Oracle announced that next week it will post online a comprehensive guide that will answer “90 percent of the questions customers usually have about our prices,” Leslie Rubin, director for global pricing and licensing communications, told CRM Buyer Magazine.
The release of the guide does not represent a new direction in pricing, she emphasized. “It’s basically to provide clarification of the policies. More than ever before, people are scrutinizing how they are purchasing software in order to make better buying decisions.”
Analysts say publishing the guide is a positive step for the software industry, where prices can be difficult to compare on a module-to-module basis.
“It’s a great idea, and Oracle will need to do this more and more often to prove they are competitive at a price/performance level with potential clients outside of their customer base,” Louis Columbus, senior analyst with AMR Research, told CRM Buyer. “Clearly, on the sell side — and specifically, in CRM — Oracle’s ability to attract entirely new customers hinges on the price/performance and ROI (return on investment) they deliver.”
New Focus on Pricing
Pricing will, no doubt, continue to be a competitive differentiator, given the current economic environment and the largely flat sales in the CRM industry this year and last. Earlier this month, for example, FrontRange announced a 20 percent rebate incentive for Canadian customers purchasing its GoldMine sales force automation product.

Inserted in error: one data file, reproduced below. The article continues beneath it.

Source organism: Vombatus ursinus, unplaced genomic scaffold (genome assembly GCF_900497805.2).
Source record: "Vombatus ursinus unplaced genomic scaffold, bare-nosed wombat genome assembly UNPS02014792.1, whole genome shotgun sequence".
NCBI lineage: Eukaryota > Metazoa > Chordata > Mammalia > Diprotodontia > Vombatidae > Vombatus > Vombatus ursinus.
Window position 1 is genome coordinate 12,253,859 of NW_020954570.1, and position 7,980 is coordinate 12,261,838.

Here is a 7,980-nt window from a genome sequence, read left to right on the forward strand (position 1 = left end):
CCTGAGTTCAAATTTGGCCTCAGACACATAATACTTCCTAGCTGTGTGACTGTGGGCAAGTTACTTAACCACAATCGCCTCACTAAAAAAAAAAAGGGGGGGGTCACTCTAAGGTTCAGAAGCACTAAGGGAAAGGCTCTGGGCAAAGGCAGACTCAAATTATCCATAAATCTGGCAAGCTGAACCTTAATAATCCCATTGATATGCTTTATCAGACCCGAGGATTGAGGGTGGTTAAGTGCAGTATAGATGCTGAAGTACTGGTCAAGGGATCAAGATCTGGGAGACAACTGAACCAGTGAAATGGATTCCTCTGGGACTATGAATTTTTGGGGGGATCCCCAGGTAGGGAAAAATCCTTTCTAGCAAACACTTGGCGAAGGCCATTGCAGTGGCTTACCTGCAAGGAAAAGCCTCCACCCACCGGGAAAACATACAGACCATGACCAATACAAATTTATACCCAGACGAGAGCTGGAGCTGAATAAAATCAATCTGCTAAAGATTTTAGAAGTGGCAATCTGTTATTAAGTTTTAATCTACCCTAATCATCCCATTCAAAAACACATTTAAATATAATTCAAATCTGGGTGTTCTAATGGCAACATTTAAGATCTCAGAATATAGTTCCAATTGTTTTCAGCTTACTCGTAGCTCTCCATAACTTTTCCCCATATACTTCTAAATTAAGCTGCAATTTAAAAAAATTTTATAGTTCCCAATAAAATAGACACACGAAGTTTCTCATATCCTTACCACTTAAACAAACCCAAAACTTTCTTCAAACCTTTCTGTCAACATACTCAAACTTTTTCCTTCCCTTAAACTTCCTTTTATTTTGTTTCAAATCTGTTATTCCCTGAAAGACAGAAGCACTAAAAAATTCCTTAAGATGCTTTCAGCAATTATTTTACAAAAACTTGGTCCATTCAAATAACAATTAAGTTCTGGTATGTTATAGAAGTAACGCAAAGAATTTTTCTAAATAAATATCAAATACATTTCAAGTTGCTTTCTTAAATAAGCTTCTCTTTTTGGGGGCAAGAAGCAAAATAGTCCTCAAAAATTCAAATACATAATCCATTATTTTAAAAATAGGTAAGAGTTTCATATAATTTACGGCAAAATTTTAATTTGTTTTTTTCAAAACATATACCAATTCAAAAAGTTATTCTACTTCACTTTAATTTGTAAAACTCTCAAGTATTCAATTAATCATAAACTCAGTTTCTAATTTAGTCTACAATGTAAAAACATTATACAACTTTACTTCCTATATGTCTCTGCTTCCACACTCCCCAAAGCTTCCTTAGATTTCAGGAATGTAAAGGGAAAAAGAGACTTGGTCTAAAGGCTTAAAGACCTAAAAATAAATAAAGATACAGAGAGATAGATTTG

Aberdeen Group research director Karen Smith told CRM Buyer that other vendors are likely to follow suit. “To be successful, companies are going to have to come up with more creative pricing strategies.”
Oracle has been tinkering with its pricing strategies, in fact. Early this year, it introduced a new pricing model that it said would save many companies as much as 75 percent per application user. Pricing for its E-Business Suite 11i was set at a minimum entry fee of US$250,000, with individual professional user licenses priced at $4,000 – versus $12,500 for individual modules.
At the time, Forrester Research noted that these reductions would make Oracle’s offering competitive with J.D. Edwards, but would be unlikely to make a dent in SAP’s or PeopleSoft’s market share.
While discounts in the list price are always a welcome development, analysts warn that companies may well find that savings can still be elusive.
Module-to-module price comparisons are very difficult to make because of the way vendors are packaging applications, according to Lenny Riley, director of business services in AMR Research’s Contract Negotiating and Benchmark Practice, a separate service that negotiates with software vendors on behalf of clients.
Riley told CRM Buyer that in recent months, new and far more complicated pricing models have emerged that are based on everything from revenue, order lines, payroll records, cost of goods sold, total cost of goods sold, number of servers and value of transactions.
And this does not even take into account the terms and conditions, or maintenance clauses — not to mention the pricing for attendant implementation services, which can be three or four times the price of the license. Indeed, Gartner research director Jane Disbrow told CRM Buyer that these areas are where companies tend to lose the most money.